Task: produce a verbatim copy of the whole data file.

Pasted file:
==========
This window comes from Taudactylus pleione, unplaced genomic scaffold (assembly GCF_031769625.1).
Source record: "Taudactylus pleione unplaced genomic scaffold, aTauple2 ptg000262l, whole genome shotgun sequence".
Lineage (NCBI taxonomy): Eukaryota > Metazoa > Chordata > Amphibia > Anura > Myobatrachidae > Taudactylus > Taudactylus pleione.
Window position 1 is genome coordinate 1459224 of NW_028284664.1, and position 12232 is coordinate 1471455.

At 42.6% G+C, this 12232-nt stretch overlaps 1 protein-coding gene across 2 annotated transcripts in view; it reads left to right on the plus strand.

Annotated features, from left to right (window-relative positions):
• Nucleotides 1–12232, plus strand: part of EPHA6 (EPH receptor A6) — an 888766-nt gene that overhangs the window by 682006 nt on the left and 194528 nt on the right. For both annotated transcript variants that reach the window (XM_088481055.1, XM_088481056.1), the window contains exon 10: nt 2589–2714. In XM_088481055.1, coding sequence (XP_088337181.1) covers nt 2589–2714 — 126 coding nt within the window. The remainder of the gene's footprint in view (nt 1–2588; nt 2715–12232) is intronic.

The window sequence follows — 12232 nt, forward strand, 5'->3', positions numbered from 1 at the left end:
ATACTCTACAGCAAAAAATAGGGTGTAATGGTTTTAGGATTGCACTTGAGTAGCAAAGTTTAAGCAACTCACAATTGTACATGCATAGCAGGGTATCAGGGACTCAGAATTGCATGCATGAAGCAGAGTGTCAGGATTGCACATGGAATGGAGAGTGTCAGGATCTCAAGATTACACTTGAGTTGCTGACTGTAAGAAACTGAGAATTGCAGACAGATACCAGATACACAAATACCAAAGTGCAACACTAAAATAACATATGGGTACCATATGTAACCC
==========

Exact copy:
This window comes from Taudactylus pleione, unplaced genomic scaffold (assembly GCF_031769625.1).
Source record: "Taudactylus pleione unplaced genomic scaffold, aTauple2 ptg000262l, whole genome shotgun sequence".
Lineage (NCBI taxonomy): Eukaryota > Metazoa > Chordata > Amphibia > Anura > Myobatrachidae > Taudactylus > Taudactylus pleione.
Window position 1 is genome coordinate 1459224 of NW_028284664.1, and position 12232 is coordinate 1471455.

At 42.6% G+C, this 12232-nt stretch overlaps 1 protein-coding gene across 2 annotated transcripts in view; it reads left to right on the plus strand.

Annotated features, from left to right (window-relative positions):
• Nucleotides 1–12232, plus strand: part of EPHA6 (EPH receptor A6) — an 888766-nt gene that overhangs the window by 682006 nt on the left and 194528 nt on the right. For both annotated transcript variants that reach the window (XM_088481055.1, XM_088481056.1), the window contains exon 10: nt 2589–2714. In XM_088481055.1, coding sequence (XP_088337181.1) covers nt 2589–2714 — 126 coding nt within the window. The remainder of the gene's footprint in view (nt 1–2588; nt 2715–12232) is intronic.

The window sequence follows — 12232 nt, forward strand, 5'->3', positions numbered from 1 at the left end:
ATACTCTACAGCAAAAAATAGGGTGTAATGGTTTTAGGATTGCACTTGAGTAGCAAAGTTTAAGCAACTCACAATTGTACATGCATAGCAGGGTATCAGGGACTCAGAATTGCATGCATGAAGCAGAGTGTCAGGATTGCACATGGAATGGAGAGTGTCAGGATCTCAAGATTACACTTGAGTTGCTGACTGTAAGAAACTGAGAATTGCAGACAGATACCAGATACACAAATACCAAAGTGCAACACTAAAATAACATATGGGTACCATATGTAACCC